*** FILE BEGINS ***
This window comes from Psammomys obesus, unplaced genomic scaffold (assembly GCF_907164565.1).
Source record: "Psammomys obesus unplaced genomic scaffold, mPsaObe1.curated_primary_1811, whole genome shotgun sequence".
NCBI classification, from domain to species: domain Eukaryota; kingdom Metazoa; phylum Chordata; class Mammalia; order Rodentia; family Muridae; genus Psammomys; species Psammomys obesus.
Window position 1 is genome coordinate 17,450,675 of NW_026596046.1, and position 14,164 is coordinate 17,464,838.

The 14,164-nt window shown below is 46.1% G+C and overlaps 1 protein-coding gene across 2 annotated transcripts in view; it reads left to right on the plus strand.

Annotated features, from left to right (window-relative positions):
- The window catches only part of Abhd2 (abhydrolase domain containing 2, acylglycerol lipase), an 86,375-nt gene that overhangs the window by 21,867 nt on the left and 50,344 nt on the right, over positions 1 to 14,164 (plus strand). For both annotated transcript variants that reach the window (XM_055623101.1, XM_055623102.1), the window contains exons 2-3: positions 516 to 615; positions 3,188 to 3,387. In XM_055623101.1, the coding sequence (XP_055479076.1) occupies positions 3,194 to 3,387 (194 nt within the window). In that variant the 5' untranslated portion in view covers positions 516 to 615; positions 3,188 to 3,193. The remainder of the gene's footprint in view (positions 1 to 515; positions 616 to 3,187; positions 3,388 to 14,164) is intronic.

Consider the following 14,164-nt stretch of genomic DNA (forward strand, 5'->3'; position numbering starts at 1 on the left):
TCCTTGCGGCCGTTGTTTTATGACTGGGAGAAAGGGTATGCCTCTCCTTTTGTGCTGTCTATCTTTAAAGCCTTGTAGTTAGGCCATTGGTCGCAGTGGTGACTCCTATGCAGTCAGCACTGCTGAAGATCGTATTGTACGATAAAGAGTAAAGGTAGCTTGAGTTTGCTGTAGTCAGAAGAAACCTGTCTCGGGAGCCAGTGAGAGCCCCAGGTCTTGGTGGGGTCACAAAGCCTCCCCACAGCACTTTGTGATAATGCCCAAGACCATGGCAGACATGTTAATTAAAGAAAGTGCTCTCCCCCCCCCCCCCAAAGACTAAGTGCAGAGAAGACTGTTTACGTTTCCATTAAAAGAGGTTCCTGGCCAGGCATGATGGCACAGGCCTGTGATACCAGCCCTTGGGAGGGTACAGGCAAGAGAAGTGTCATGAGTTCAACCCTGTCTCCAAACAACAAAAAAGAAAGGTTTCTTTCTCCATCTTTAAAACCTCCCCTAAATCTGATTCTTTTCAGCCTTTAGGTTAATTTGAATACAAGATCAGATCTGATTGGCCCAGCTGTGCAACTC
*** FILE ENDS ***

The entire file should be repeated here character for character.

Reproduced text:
This window comes from Psammomys obesus, unplaced genomic scaffold (assembly GCF_907164565.1).
Source record: "Psammomys obesus unplaced genomic scaffold, mPsaObe1.curated_primary_1811, whole genome shotgun sequence".
NCBI classification, from domain to species: domain Eukaryota; kingdom Metazoa; phylum Chordata; class Mammalia; order Rodentia; family Muridae; genus Psammomys; species Psammomys obesus.
Window position 1 is genome coordinate 17,450,675 of NW_026596046.1, and position 14,164 is coordinate 17,464,838.

The 14,164-nt window shown below is 46.1% G+C and overlaps 1 protein-coding gene across 2 annotated transcripts in view; it reads left to right on the plus strand.

Annotated features, from left to right (window-relative positions):
- The window catches only part of Abhd2 (abhydrolase domain containing 2, acylglycerol lipase), an 86,375-nt gene that overhangs the window by 21,867 nt on the left and 50,344 nt on the right, over positions 1 to 14,164 (plus strand). For both annotated transcript variants that reach the window (XM_055623101.1, XM_055623102.1), the window contains exons 2-3: positions 516 to 615; positions 3,188 to 3,387. In XM_055623101.1, the coding sequence (XP_055479076.1) occupies positions 3,194 to 3,387 (194 nt within the window). In that variant the 5' untranslated portion in view covers positions 516 to 615; positions 3,188 to 3,193. The remainder of the gene's footprint in view (positions 1 to 515; positions 616 to 3,187; positions 3,388 to 14,164) is intronic.

Consider the following 14,164-nt stretch of genomic DNA (forward strand, 5'->3'; position numbering starts at 1 on the left):
TCCTTGCGGCCGTTGTTTTATGACTGGGAGAAAGGGTATGCCTCTCCTTTTGTGCTGTCTATCTTTAAAGCCTTGTAGTTAGGCCATTGGTCGCAGTGGTGACTCCTATGCAGTCAGCACTGCTGAAGATCGTATTGTACGATAAAGAGTAAAGGTAGCTTGAGTTTGCTGTAGTCAGAAGAAACCTGTCTCGGGAGCCAGTGAGAGCCCCAGGTCTTGGTGGGGTCACAAAGCCTCCCCACAGCACTTTGTGATAATGCCCAAGACCATGGCAGACATGTTAATTAAAGAAAGTGCTCTCCCCCCCCCCCCCAAAGACTAAGTGCAGAGAAGACTGTTTACGTTTCCATTAAAAGAGGTTCCTGGCCAGGCATGATGGCACAGGCCTGTGATACCAGCCCTTGGGAGGGTACAGGCAAGAGAAGTGTCATGAGTTCAACCCTGTCTCCAAACAACAAAAAAGAAAGGTTTCTTTCTCCATCTTTAAAACCTCCCCTAAATCTGATTCTTTTCAGCCTTTAGGTTAATTTGAATACAAGATCAGATCTGATTGGCCCAGCTGTGCAACTC